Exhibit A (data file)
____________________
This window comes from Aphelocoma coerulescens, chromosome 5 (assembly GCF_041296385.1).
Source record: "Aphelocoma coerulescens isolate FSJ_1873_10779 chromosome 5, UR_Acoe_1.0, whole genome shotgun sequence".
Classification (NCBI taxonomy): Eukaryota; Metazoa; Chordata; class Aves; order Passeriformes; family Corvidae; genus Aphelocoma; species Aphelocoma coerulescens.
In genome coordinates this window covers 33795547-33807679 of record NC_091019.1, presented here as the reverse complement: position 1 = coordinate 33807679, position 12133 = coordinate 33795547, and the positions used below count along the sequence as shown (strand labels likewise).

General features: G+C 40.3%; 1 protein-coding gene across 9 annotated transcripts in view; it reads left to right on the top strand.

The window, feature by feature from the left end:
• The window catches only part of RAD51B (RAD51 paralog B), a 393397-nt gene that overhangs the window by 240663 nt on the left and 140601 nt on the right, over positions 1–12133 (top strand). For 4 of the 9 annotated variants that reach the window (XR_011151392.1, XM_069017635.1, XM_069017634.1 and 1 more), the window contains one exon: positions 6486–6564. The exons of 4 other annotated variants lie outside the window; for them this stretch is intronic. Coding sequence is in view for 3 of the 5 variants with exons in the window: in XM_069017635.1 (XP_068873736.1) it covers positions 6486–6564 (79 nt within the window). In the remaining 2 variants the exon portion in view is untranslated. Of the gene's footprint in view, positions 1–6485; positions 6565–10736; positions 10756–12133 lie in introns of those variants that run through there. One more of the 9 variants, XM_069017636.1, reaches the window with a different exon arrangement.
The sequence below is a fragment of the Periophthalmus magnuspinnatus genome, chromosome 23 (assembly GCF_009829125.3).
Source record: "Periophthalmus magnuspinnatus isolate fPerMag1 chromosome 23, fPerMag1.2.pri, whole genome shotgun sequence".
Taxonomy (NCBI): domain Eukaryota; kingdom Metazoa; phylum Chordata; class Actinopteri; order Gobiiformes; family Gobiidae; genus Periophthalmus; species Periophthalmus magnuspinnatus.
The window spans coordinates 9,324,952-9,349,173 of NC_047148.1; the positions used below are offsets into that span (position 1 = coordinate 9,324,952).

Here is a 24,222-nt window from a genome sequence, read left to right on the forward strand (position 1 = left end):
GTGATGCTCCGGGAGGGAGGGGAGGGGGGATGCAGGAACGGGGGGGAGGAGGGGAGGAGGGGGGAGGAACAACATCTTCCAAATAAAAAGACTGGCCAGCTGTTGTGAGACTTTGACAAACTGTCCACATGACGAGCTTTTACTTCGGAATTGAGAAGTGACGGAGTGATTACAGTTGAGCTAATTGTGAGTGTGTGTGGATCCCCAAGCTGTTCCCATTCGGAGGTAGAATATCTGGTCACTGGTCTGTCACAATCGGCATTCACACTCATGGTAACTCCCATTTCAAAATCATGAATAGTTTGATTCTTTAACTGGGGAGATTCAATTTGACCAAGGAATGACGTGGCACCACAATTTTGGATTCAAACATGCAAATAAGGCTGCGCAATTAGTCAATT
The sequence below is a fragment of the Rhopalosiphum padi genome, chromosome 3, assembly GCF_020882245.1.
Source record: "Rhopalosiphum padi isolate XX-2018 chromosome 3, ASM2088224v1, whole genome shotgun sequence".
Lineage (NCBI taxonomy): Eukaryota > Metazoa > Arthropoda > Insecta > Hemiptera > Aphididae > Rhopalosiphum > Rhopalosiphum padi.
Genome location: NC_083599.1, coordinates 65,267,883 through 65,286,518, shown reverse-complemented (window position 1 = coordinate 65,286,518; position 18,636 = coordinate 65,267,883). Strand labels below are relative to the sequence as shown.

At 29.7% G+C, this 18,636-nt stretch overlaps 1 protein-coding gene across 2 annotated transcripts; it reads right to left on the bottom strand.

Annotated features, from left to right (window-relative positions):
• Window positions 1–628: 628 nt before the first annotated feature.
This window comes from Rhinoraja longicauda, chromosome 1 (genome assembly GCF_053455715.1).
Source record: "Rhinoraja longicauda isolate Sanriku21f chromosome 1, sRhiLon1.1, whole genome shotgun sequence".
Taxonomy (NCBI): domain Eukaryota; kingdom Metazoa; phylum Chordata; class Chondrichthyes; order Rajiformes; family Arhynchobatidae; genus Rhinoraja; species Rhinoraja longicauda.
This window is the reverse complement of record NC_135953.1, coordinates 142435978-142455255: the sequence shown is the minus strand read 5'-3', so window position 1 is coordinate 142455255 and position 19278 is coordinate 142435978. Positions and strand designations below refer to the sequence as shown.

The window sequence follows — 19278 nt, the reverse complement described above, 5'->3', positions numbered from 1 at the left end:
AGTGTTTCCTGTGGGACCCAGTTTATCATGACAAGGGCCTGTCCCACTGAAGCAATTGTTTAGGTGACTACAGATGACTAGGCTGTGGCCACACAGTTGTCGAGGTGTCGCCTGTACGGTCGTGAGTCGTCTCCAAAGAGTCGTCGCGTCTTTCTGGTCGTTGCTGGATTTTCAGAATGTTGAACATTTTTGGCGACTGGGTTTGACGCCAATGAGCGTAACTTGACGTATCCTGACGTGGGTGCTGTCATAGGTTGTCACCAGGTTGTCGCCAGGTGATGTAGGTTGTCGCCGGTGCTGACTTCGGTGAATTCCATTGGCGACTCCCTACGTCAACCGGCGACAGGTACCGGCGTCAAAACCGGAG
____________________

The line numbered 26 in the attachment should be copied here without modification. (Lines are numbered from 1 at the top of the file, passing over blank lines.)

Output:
AGTGTTTCCTGTGGGACCCAGTTTATCATGACAAGGGCCTGTCCCACTGAAGCAATTGTTTAGGTGACTACAGATGACTAGGCTGTGGCCACACAGTTGTCGAGGTGTCGCCTGTACGGTCGTGAGTCGTCTCCAAAGAGTCGTCGCGTCTTTCTGGTCGTTGCTGGATTTTCAGAATGTTGAACATTTTTGGCGACTGGGTTTGACGCCAATGAGCGTAACTTGACGTATCCTGACGTGGGTGCTGTCATAGGTTGTCACCAGGTTGTCGCCAGGTGATGTAGGTTGTCGCCGGTGCTGACTTCGGTGAATTCCATTGGCGACTCCCTACGTCAACCGGCGACAGGTACCGGCGTCAAAACCGGAG